That’s not to say Mike LaFave was a pedestrian player. He was an Indiana All-Star at Scecina Memorial, where he amassed virtually every scoring record to that point. An Indianapolis Star article from 1979 praised his “quick foot forward” for the Crusaders, and his jersey still hangs in Scecina’s halls. He was inducted as part of the IHSAA’s Silver Anniversary team in 2005. And being a participant of the United States’ fifth-place finish in the 1979 “Sparkatiade” games played against the Soviet Union merited him an official biography spot on USA Basketball’s roster webpage.
(The alphabetical format places him immediately after Christian Laettner.)
His last memory of Indiana basketball was one we shared together, when current IU head coach Tom Crean invited my family to his inaugural Hoosier Hysteria in 2008, commencing a 6-26 rebuilding season that most Hoosier fans would prefer not to speak about.
It was my father’s first time in Assembly Hall since 1982.
Picture, if you will, a gangly 18-year-old and his mustachioed father, humbly eating pork brisket as an enthusiastic basketball coach from Marquette made the rounds between tables of special guests before the evening’s tip. There was a sense of pride in what my father had done — even if that resume only included 11 points some three decades ago for a program that had just been shackled by NCAA disciplinary sanctions.
My father, normally a terse and dry-humored man, said he joked with Crean in private: “I can put on a jersey again, if that helps.”
He left Bloomington with a beaming smile, some closure in his pocket that what he had done was not forgotten or unappreciated. Students greeted him outside the hall en route to his truck. Together, we pledged to watch the new-look Hoosiers play together and hoped Crean could revive the program.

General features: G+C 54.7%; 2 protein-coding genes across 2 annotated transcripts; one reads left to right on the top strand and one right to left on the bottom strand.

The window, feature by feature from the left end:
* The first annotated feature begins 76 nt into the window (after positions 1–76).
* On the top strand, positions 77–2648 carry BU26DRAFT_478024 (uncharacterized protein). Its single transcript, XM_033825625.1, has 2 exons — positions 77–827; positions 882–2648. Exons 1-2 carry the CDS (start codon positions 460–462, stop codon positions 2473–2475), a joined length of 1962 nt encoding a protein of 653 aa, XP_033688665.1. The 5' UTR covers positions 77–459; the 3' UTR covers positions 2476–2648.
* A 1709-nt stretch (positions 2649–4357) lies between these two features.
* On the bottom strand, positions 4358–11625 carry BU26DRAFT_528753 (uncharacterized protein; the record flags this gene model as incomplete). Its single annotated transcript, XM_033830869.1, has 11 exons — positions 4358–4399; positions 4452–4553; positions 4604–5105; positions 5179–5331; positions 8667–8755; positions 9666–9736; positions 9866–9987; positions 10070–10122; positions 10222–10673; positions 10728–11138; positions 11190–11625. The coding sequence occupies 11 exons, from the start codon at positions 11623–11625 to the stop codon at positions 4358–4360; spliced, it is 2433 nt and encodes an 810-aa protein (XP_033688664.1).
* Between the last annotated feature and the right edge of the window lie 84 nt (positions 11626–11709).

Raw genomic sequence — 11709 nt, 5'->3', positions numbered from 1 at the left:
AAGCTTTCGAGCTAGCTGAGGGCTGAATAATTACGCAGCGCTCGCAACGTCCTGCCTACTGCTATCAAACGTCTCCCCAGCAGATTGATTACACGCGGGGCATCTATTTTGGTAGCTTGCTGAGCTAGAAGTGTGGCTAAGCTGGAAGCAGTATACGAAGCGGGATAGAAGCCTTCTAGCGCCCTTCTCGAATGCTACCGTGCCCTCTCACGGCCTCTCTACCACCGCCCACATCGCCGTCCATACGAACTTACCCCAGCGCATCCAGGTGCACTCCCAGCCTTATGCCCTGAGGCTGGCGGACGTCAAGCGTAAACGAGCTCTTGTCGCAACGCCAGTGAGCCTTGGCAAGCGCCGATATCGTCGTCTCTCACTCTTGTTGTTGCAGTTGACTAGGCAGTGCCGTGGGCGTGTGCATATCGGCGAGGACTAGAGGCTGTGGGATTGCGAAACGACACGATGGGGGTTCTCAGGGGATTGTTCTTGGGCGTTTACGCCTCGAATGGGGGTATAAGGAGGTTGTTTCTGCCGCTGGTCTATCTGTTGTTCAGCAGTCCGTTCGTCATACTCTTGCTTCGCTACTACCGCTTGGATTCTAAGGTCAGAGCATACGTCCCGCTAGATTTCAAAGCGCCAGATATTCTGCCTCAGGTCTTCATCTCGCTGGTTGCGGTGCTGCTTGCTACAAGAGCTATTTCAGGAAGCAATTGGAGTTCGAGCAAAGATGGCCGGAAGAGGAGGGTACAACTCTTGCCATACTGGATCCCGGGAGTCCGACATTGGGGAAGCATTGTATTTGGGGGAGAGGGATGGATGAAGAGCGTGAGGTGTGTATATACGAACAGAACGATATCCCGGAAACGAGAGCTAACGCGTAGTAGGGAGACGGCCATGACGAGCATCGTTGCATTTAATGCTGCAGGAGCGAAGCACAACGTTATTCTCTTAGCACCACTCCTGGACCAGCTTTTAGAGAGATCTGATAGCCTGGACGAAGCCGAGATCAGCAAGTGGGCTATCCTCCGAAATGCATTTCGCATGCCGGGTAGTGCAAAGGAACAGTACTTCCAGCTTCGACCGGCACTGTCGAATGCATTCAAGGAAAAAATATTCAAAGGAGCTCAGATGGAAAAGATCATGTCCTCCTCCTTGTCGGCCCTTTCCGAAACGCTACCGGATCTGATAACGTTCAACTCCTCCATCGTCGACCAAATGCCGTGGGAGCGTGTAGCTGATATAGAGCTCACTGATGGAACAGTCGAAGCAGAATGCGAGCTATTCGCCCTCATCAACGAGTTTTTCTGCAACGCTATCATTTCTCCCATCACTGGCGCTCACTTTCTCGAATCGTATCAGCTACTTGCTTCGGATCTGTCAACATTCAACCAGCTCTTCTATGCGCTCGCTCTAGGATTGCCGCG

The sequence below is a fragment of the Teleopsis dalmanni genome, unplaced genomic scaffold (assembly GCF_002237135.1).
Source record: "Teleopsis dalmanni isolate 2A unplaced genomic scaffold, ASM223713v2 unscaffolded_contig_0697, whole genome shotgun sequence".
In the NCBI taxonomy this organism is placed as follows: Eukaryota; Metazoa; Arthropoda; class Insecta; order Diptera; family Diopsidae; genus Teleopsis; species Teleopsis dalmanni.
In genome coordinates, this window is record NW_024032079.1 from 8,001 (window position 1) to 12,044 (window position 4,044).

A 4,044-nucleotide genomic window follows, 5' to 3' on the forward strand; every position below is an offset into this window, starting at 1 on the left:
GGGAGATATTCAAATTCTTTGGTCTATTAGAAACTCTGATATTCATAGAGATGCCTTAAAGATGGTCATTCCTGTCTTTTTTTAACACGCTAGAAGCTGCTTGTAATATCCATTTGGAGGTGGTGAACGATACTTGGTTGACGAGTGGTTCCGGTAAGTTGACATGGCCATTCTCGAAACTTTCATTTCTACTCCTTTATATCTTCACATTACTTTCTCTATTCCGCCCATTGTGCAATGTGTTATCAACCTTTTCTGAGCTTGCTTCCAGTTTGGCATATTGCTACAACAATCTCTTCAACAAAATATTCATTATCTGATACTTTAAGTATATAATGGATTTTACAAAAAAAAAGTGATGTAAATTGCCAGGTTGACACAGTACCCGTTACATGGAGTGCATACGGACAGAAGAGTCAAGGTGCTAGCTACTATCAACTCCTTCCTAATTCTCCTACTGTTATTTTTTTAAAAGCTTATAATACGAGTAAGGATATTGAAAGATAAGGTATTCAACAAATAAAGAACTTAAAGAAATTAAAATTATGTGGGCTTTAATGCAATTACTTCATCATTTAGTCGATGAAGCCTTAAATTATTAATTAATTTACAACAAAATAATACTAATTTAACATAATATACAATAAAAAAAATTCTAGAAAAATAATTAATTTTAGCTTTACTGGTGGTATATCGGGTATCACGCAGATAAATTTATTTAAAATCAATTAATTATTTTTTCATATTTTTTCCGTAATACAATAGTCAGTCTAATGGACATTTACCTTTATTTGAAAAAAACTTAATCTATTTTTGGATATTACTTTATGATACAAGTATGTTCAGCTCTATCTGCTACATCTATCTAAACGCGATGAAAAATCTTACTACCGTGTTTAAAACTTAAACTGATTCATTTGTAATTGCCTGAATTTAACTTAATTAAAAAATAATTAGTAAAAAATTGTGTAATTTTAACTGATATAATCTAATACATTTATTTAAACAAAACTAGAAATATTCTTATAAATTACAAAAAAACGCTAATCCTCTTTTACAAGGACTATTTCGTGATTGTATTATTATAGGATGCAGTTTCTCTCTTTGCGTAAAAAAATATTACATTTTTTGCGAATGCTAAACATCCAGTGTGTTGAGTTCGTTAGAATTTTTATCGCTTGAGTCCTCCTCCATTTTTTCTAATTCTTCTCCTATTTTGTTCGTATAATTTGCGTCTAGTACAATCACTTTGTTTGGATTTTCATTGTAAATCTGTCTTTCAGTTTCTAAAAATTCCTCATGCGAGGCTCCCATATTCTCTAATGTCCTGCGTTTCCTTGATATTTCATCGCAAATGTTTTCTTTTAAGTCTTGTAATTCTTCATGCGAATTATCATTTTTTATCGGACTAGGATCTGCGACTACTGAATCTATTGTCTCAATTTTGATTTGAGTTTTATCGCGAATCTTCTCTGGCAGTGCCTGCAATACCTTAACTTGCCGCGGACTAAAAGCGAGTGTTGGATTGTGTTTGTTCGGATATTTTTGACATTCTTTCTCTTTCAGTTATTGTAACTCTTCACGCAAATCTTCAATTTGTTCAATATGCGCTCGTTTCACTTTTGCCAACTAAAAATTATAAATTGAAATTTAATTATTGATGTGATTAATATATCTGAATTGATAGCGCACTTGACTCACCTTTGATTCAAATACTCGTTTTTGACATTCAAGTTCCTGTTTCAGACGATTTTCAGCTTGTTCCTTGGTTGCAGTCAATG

It would be Dad’s last time in Bloomington. He died just three months later.
A sudden heart attack claimed him at age 46, leaving behind his most cherished teammates: wife Sherry, daughter Tara, youngest son Joe, and yours truly.
There’s not a lot I can mention in this column that isn’t a fuzzy-at-best childhood memory with the big man, or a final conversation blurred by the passage of time.
But what I absorbed from my father’s basketball career — a constantly shuffled, bench-riding four years met with missed expectations and a bittersweet championship run — is that sports don’t matter.
What matters most is how you treat those around you, the mettle with which you approach a daunting situation and how you act in the face of adversity. His two years at IU instilled that in him. Character is what matters most, and no championship ring was built to contain that legacy.
Tonight, his former teammates — some of which will go down as legendary NBA players and coaches — will take Branch McCracken court to revisit their historic victory over UNC more than 35 years later. My father won’t be there to join some of those he called his very best friends.
But I will be there in a way that suits my father’s legacy — jumping up and down, clapping my hands, and offering support from the sideline.
Jeff LaFave is a copy editor and page designer for the Herald-Times. You can contact him at [email protected] or 812-331-4356.